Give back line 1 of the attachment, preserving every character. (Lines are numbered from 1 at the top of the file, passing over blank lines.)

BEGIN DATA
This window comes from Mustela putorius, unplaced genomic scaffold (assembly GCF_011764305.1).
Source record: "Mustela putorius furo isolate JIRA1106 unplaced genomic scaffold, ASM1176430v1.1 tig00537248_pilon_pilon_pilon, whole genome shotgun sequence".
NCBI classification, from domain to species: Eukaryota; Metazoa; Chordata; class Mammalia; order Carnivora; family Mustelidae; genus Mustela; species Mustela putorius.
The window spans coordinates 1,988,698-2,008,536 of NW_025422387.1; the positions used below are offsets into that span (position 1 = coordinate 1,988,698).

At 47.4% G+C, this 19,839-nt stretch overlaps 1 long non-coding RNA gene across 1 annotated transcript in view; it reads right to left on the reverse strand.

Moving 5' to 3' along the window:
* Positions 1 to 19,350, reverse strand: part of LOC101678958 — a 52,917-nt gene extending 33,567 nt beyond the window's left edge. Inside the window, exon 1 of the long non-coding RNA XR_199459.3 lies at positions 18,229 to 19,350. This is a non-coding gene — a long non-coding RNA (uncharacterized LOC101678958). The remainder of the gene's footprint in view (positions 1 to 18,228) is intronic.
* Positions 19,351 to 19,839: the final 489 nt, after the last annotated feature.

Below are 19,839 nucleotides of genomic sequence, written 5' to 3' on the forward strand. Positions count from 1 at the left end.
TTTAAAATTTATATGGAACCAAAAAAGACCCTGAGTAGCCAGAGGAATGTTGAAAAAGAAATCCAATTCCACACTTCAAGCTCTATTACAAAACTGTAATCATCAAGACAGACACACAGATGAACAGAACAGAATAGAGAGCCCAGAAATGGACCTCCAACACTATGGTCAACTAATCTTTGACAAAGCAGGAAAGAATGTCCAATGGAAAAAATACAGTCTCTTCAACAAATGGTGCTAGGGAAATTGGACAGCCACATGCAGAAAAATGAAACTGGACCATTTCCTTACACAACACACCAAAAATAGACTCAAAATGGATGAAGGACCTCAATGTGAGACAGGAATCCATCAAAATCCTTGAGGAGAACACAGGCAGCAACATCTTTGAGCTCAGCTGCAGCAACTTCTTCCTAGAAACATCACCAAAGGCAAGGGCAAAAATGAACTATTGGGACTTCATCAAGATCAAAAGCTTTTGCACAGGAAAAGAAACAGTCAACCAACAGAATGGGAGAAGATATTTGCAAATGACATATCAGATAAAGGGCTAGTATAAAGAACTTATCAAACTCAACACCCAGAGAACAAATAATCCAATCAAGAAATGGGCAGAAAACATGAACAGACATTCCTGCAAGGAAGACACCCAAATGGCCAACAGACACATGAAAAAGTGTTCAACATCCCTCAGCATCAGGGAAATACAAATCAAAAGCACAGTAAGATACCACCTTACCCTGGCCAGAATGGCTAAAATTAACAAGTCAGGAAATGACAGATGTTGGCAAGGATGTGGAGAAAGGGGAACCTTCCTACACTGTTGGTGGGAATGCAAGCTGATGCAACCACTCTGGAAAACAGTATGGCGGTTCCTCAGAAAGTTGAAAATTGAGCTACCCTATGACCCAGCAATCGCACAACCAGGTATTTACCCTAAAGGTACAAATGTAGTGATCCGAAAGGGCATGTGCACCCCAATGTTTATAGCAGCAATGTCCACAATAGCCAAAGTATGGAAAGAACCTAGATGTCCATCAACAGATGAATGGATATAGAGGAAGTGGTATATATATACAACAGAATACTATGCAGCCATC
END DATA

This window comes from Mustela putorius, unplaced genomic scaffold (assembly GCF_011764305.1).